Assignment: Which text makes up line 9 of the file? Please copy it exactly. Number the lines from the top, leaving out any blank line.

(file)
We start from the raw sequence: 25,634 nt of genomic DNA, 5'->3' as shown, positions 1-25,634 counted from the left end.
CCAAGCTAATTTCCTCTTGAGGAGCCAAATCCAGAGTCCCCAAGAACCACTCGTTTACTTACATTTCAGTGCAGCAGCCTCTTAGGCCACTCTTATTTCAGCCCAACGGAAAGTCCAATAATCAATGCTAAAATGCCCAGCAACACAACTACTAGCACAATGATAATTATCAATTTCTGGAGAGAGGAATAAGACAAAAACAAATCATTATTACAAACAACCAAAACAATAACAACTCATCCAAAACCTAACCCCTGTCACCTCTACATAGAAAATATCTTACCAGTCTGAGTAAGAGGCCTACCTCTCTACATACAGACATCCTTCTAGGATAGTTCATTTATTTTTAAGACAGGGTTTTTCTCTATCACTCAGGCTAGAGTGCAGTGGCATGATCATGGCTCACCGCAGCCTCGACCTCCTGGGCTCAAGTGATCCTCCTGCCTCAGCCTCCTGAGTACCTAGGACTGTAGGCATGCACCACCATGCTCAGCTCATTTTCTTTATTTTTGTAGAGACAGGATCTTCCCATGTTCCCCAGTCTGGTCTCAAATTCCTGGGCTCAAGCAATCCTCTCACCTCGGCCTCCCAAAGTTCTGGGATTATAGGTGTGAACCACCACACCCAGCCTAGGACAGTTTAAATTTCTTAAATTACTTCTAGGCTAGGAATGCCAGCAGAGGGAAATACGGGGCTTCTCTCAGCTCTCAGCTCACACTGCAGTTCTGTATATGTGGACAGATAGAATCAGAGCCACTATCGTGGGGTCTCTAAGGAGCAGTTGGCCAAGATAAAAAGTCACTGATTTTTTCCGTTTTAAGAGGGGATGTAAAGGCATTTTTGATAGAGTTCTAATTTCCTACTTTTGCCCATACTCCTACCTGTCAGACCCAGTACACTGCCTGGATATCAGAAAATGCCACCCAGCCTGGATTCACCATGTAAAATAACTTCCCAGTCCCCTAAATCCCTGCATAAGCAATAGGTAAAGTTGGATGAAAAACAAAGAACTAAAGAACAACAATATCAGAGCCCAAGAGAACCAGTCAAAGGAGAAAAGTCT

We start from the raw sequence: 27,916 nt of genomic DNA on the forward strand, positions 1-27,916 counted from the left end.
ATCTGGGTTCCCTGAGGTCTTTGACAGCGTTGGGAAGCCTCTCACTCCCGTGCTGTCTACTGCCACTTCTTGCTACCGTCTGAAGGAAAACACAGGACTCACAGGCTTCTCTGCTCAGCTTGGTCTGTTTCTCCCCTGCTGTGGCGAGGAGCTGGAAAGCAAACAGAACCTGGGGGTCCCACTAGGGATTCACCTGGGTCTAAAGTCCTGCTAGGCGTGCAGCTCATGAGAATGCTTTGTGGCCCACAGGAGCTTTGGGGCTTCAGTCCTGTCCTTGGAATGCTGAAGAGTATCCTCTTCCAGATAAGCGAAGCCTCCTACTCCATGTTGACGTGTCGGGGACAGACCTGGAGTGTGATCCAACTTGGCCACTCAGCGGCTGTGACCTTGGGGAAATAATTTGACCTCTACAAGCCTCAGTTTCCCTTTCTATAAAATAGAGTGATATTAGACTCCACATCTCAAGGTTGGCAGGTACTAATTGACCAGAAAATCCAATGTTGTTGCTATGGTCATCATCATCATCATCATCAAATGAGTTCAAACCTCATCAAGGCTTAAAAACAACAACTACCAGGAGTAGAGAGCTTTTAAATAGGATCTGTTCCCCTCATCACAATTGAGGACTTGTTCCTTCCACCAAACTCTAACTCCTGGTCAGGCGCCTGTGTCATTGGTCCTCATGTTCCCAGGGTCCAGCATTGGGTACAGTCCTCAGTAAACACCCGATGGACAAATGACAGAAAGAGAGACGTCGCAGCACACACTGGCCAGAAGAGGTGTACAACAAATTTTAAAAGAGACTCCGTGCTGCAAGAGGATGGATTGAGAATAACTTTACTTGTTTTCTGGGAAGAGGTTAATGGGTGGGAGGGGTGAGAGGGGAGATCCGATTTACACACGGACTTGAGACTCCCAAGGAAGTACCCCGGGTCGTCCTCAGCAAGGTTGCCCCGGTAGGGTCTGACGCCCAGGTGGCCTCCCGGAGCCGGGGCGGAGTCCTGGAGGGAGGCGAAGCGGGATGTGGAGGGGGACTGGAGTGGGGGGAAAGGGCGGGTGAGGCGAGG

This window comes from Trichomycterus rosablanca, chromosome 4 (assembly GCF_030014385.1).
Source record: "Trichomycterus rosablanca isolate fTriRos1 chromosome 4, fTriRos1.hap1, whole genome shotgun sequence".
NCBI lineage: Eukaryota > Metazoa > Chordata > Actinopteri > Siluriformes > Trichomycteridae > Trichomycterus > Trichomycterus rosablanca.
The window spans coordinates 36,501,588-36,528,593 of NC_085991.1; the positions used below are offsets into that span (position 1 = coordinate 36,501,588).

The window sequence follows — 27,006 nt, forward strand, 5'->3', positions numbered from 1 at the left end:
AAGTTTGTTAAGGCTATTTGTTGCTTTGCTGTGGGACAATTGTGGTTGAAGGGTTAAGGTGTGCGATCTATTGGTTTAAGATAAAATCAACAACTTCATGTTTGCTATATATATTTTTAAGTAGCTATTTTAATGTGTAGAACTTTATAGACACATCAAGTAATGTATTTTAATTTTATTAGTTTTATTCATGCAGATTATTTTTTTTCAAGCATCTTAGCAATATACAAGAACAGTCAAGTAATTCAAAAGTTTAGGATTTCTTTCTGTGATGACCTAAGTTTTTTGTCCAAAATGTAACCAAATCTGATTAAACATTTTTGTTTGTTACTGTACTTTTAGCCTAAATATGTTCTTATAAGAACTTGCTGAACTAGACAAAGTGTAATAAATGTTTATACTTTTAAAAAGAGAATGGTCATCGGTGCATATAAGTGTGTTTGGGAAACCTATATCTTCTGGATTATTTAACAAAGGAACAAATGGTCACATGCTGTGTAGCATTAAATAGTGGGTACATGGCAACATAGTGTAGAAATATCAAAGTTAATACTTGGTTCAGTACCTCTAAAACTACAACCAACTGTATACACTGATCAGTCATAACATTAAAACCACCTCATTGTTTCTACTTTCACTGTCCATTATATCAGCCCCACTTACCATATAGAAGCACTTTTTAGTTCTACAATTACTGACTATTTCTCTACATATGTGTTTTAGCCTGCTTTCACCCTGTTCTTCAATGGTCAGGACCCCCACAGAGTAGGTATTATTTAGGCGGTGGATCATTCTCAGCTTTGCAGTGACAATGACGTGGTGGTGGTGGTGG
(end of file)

The window sequence follows — 27,006 nt, forward strand, 5'->3', positions numbered from 1 at the left end: